Tuesday, 25 July 2017

Report: moth event at Centre for Alternative Technology - 22/07/17

View over the quarry
The Centre for Alternative Technology (www.cat.org.uk) in the far west of the county owns a significant area of land, much of which is managed with biodiversity in mind. Following successful events in the past, we descended on the site last Saturday with eight traps. The trapping area is mostly mixed mature woodland, and is adjacent to a disused slate quarry, which offered some stunning views as the sun set.

As well as gathering valuable records, events are an excellent way to raise awareness about moths and it was, therefore, great that many of the 27 people who turned up were completely new to moths. We caught an excellent selection of 'crowd-pleasers', including Black Arches, Rosy Footman, Elephant Hawk-moth, Buff Arches and Large Emerald, which I'm sure represented an excellent introduction to moths.

Barred Carpet (photo: GO)
Shortly after turning the lights on, I potted two Nationally Scarce species from the white sheet: Barred Carpet and Devon Carpet. At an event held at the site in 2015, we found the former to be very common with over 10 individuals being caught. We recorded similar numbers this time, and mused it could be one of the best sites in the county for this particular species.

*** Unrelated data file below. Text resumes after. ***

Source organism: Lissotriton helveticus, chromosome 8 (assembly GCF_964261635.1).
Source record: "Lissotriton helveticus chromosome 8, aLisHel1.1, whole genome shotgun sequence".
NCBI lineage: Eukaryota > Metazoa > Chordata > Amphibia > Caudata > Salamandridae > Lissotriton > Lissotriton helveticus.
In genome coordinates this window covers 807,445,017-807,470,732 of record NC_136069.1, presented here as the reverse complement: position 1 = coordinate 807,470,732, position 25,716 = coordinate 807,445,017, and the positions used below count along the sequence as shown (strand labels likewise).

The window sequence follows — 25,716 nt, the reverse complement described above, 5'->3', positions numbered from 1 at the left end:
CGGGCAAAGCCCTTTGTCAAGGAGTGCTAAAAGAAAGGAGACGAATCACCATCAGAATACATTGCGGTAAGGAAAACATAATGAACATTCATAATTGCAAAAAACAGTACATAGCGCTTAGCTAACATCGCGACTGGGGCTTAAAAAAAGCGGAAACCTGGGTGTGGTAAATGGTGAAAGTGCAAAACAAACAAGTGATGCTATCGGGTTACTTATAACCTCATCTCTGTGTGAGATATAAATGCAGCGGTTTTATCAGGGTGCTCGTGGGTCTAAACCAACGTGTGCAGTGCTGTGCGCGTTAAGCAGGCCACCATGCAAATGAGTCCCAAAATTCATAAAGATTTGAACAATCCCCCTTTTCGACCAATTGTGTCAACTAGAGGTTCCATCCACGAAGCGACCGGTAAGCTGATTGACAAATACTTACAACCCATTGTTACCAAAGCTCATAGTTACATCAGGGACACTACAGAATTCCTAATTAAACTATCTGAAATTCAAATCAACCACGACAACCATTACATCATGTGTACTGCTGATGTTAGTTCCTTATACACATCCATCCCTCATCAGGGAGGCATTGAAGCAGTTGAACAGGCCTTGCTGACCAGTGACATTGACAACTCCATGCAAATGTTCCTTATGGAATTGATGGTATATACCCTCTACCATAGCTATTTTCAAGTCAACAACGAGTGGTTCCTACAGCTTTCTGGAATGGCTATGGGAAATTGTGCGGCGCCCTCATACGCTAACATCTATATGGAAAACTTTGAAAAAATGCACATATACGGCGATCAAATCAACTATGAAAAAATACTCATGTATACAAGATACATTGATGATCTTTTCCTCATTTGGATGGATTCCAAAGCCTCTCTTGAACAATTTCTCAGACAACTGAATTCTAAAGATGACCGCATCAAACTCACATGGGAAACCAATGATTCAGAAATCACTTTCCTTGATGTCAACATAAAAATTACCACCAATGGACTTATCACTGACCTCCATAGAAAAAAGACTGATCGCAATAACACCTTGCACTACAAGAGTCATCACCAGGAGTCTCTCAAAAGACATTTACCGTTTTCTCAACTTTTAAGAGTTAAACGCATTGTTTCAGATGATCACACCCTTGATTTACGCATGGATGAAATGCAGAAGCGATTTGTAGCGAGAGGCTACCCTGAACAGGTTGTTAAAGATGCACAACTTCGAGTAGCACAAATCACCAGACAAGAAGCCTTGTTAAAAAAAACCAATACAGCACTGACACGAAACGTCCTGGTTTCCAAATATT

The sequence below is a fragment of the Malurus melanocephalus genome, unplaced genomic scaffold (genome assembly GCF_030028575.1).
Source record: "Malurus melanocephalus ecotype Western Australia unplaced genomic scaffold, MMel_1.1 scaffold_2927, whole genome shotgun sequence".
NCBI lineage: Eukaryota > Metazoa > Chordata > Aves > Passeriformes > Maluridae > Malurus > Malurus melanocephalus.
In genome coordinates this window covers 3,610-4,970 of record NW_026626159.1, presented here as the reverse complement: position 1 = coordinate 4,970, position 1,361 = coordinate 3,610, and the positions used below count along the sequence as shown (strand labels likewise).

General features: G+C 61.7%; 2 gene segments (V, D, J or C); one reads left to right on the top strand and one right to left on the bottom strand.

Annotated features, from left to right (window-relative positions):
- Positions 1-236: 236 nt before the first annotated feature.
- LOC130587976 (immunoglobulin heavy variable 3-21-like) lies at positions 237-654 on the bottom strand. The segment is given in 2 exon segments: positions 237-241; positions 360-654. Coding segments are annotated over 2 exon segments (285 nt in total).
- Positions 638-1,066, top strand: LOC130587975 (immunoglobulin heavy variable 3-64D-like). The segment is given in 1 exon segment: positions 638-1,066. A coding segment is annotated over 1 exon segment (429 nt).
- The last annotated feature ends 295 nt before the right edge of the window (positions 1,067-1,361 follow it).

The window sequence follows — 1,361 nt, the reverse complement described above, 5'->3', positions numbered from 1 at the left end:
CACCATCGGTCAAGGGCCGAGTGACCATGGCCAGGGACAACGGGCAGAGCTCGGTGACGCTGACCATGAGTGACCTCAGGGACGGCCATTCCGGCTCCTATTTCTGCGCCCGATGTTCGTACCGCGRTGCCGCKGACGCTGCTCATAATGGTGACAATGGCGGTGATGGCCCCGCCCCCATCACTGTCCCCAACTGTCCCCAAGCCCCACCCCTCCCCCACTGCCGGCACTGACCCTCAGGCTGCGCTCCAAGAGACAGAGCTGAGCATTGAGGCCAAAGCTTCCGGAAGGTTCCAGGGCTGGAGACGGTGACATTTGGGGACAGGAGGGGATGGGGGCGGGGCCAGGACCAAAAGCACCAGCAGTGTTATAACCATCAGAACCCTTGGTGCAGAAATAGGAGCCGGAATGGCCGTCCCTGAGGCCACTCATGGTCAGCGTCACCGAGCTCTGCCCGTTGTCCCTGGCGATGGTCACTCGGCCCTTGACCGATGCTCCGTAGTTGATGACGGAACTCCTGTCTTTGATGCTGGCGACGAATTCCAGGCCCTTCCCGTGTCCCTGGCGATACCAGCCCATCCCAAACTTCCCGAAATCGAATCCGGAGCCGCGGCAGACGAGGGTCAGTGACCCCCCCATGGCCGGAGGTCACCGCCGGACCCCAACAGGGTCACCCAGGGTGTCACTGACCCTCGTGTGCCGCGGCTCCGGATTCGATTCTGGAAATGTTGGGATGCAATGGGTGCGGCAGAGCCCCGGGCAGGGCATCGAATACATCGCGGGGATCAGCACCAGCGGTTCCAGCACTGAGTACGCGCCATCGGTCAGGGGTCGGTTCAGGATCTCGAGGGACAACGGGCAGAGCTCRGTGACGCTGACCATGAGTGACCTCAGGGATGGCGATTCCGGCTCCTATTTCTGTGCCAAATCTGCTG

Due to clear skies, the temperature quickly dropped (low of 10°c), however, moths continued to readily come to the traps for the first few hours of darkness. Notable macros found during this time were Satin Beauty, Satin Lutestring, Oak Nycteoline, Dark Marbled Carpet and Tissue, the latter of which we have found hibernating in caves at the site during previous visits. Micros were a little thin on the ground, however, we did record 15 species. Scoparia ancipitella, Agonopterix conterminella and Hypatima rhomboidella were among the most notable. The full list of species seen is available here.

We began to pack up the traps at around 12:30, and were able to add a flurry of species to the list, including Garden Tiger, Northern Spinach, Dotted Clay and Slender Pug. Despite the cool conditions, we recorded a total of 76 species. One can't help but wonder what interesting species might have come to light had it been warmer - we'll just have to return again!

The link below contains more photos from the event:
CAT MMG moth event - 22/07/17


1 comment:

  1. An excellent report Douglas - I'm sure we all had a great evening.

    I echo what you've already said - we shall return again, as I'm sure that there are still species to be discovered at this wonderful edge of the county site.